Whitlam and his government’s great sins were the lack of economic nous and poor financial management skills. His Government had inherited an Australia of rising wealth (“The Lucky Country”) and had expected increasing tax revenues from rising farming and mining incomes to fund his programs into perpetuity. But he had no plan to deal with flagging economic fortunes. As tax revenues fell and inflation rose his programs became untenable. He and his ministers then attempted to secure finance from overseas (ie, Arab oil) interests via a shady Pakistani businessman, Tirath Khemlani. Worse still, in what became known as the Loans Affair, Whitlam and his ministers had attempted to do so by ignoring standard procedure and not declaring their plans to the Australian Treasury. In the US such duplicity would have been grounds to impeach a President.

This was no one-off aberration. Whitlam and then Labor Party Secretary David Combe dallied with obtaining loans of $500,000 from the Iraqi Ba’ath Party to pay the ALP’s mounting political campaign debts. Combe later attributed this “act of madness” to the financial pressures on them at the time. Bob Hawke, the then Labor Party President who chaired an internal Party inquiry into the “Iraqi Gift Affair”, as it became known, condemned Whitlam and the others involved for “grave errors of judgment.”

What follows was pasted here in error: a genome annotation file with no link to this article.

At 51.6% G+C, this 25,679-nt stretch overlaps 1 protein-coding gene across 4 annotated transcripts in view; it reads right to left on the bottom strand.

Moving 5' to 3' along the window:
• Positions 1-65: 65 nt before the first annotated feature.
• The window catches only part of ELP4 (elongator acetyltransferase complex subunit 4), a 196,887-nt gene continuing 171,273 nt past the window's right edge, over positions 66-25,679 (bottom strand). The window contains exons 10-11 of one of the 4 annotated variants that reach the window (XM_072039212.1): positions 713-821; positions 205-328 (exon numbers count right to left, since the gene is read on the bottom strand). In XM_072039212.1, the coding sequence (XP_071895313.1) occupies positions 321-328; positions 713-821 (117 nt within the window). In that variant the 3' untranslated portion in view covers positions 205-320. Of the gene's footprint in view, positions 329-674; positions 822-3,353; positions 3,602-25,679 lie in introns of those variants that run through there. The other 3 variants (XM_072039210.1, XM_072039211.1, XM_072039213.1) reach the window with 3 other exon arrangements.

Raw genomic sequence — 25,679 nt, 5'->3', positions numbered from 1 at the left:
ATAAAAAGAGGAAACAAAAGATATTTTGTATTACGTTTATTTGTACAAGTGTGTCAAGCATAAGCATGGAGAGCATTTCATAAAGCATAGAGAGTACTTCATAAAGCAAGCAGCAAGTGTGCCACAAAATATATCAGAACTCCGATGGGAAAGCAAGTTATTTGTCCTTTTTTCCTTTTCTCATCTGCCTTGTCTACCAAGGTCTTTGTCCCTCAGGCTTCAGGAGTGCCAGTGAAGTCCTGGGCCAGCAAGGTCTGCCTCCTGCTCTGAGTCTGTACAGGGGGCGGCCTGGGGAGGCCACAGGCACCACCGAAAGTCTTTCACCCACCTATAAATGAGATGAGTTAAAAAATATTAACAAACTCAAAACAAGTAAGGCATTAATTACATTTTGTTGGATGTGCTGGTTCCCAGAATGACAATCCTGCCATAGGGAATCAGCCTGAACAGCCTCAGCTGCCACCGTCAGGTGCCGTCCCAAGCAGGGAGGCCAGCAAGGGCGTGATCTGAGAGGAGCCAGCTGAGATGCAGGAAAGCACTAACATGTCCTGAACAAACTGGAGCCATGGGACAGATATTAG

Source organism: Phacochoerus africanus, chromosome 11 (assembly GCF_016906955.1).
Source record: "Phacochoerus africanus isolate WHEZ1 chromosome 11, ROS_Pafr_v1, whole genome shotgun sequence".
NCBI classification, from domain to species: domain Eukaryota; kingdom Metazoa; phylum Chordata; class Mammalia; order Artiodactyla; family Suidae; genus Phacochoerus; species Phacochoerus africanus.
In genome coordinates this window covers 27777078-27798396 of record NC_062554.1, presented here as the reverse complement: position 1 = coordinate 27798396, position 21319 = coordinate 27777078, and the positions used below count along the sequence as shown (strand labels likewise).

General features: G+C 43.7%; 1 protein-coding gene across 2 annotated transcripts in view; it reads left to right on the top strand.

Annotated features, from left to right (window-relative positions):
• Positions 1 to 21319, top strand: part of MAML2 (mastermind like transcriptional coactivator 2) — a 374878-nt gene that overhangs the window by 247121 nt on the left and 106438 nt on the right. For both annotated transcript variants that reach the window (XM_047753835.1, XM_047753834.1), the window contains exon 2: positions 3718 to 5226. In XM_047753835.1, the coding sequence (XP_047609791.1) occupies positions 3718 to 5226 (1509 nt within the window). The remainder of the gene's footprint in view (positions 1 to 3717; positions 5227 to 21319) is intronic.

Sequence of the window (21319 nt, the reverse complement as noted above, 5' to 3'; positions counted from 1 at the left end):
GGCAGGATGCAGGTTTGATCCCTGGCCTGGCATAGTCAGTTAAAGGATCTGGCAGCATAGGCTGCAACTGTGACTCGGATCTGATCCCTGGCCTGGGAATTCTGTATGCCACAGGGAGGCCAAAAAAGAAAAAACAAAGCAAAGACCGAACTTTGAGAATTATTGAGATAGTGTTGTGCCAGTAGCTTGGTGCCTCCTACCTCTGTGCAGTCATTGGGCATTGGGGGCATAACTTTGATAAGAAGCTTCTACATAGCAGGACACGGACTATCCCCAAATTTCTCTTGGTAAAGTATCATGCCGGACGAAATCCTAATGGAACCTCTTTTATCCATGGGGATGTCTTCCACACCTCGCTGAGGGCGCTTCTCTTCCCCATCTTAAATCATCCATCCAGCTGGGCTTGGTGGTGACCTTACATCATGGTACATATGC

The recognition of China and withdrawal from the Vietnam War, notwithstanding, Gough Whitlam was bereft of morality on the international stage. He turned a blind eye to Indonesia’s invasion of East Timor. Whitlam’s motivation for not supporting East Timor’s independence following the withdrawal of Portugal from its colony has never been clearly explained by him. Furthermore, Whitlam recognised the Soviet Union’s occupations of Estonia, Latvia and Lithuania as legitimate in what can only be described as realpolitik policy of the highest order given that the USSR’s brutality over conquered colonies was no secret by the 1970s.